By Robin Wulffson, M.D.
It is common knowledge that tobacco use is detrimental to ones health. Now, an international group of researchers has made the bold recommendation to phase out the sale of tobacco products by 2040. The report was published in the March 14 edition of the journal The Lancet.
The study authors note that increased action, including new ideas and new investments, is needed to prevent the tobacco-caused deaths. If steps are not taken, a billion people are predicted to die this century from smoking and other forms of tobacco use. More than 80% of those deaths will be in poor and middle-income nations. In recognition of the tremendous preventable burden of death and disease caused by tobacco, the report is the first of a series focused on motivating action towards the world-wide phasing out of the sale of tobacco products and calls for a tobacco-free world, a very low global prevalence of tobacco use of less than 5% by 2040 as an achievable end date.
The authors note that the time has come to act on the unacceptability of the damage caused by the tobacco industry and work towards a world virtually free from the sale of tobacco products. The goal of a tobacco-free world by 2040, where less than 5% of adults use tobacco, is socially desirable, technically feasible, and could become politically practical. They stress that current tobacco control efforts are inadequate to achieve this goal. The cite the following priorities in order of urgency: (1) the inclusion of an ambitious tobacco reduction target in the post-2015 sustainable development health goal; (2) accelerated implementation of the WHO Framework Convention on Tobacco Control (FCTC) in all nations, with full engagement from all sectors, and with increased national and global investment; (3) an amendment of the FCTC to include an ambitious global tobacco reduction goal; and (4) a UN high-level meeting on tobacco use to galvanize global and national action towards the tobacco-free world by 2040 goal.
During the past three decades, some progress has made been in reduction of the global prevalence of daily smoking in adults. From 1980 through 2012, the overall prevalence has fallen from 41% to 31% in men and from 11% to 6% in women. Despite the decrease in prevalence, the actual number of smokers has increased steadily from 720 million in 1980 to almost 1 billion in 2012, primarily due to population growth. The daily smoking rates among adults in 2012 were much higher in men than in women; however, evidence from many nations reveals that a higher proportion of girls are smoking, compared to their mothers’ generation, primarily due to the aggressive marketing tactics of the tobacco industry. Moreover, cigarettes are now more deadly than they were 50 years ago, largely due to manipulation of their contents by the industry.9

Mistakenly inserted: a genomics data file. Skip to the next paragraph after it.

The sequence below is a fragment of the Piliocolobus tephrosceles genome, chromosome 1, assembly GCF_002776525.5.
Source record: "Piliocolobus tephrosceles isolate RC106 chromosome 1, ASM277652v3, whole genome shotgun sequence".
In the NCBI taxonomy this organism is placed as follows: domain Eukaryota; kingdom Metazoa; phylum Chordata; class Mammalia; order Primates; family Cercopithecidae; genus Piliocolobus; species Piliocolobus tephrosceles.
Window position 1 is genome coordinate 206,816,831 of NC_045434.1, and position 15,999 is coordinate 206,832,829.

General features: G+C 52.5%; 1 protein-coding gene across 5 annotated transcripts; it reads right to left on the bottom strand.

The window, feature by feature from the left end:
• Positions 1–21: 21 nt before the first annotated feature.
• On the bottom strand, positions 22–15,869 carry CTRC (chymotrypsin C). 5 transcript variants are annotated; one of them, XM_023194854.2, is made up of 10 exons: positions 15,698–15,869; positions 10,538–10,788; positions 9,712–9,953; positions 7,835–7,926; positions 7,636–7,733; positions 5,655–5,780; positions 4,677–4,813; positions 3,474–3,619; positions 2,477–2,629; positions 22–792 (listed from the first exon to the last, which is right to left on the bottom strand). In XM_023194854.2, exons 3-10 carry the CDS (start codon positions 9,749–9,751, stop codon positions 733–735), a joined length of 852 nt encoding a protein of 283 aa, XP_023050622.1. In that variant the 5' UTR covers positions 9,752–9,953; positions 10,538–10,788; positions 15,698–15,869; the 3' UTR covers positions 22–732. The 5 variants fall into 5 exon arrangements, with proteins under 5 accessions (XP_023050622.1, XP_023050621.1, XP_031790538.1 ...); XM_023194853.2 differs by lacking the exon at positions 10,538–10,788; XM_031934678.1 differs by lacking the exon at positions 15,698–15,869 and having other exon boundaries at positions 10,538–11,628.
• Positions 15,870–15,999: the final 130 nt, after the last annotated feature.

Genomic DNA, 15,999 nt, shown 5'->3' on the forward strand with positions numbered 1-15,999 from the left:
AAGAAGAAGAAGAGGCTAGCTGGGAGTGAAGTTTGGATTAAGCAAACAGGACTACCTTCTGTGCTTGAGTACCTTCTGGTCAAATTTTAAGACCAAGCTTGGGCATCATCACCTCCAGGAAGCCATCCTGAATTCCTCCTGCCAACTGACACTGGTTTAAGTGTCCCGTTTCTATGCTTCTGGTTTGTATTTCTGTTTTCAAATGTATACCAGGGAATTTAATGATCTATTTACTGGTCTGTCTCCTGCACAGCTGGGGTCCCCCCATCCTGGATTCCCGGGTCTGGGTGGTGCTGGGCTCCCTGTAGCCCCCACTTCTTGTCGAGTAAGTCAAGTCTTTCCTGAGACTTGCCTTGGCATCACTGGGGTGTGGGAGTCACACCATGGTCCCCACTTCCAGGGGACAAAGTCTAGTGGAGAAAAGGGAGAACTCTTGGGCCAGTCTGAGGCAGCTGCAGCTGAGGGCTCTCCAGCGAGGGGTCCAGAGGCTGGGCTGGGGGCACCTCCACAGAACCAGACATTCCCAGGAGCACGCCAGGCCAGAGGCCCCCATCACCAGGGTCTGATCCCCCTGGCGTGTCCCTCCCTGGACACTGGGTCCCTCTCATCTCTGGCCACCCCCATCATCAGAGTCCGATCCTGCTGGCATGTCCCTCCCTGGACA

The FCTC has been ratified by 180 nations; thus, it represents a major advance in supporting global and national tobacco control efforts and providing a roadmap for action; national progress reports are now available. The main emphasis of the FCTC is on demand reduction. The FCTC places less emphasis on the reduction of the supply of tobacco products, trade issues, or the ultimate goal of phasing out the sale of tobacco products to achieve a very low global prevalence of tobacco use.
The authors are affiliated with: University of Auckland, Auckland, New Zealand; Vitality Institute (part of Discovery Holdings), New York, USA; World Lung Foundation, Hong Kong, China; and Public Health Foundation of India, Gurgaon, Haryana, India.
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